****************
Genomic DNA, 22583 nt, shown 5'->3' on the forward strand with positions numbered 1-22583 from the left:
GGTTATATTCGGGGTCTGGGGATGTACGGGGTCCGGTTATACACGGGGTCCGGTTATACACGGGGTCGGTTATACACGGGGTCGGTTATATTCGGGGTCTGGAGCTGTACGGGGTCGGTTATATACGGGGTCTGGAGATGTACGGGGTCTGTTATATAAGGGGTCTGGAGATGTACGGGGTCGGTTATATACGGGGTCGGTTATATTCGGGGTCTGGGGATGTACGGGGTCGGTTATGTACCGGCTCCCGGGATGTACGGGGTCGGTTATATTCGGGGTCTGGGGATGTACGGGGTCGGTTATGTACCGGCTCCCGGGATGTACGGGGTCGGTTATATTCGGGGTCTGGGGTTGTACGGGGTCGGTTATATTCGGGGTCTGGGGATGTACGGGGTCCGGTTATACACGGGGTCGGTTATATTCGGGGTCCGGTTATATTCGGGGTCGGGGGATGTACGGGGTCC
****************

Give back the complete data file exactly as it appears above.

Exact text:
Genomic DNA, 22583 nt, shown 5'->3' on the forward strand with positions numbered 1-22583 from the left:
GGTTATATTCGGGGTCTGGGGATGTACGGGGTCCGGTTATACACGGGGTCCGGTTATACACGGGGTCGGTTATACACGGGGTCGGTTATATTCGGGGTCTGGAGCTGTACGGGGTCGGTTATATACGGGGTCTGGAGATGTACGGGGTCTGTTATATAAGGGGTCTGGAGATGTACGGGGTCGGTTATATACGGGGTCGGTTATATTCGGGGTCTGGGGATGTACGGGGTCGGTTATGTACCGGCTCCCGGGATGTACGGGGTCGGTTATATTCGGGGTCTGGGGATGTACGGGGTCGGTTATGTACCGGCTCCCGGGATGTACGGGGTCGGTTATATTCGGGGTCTGGGGTTGTACGGGGTCGGTTATATTCGGGGTCTGGGGATGTACGGGGTCCGGTTATACACGGGGTCGGTTATATTCGGGGTCCGGTTATATTCGGGGTCGGGGGATGTACGGGGTCC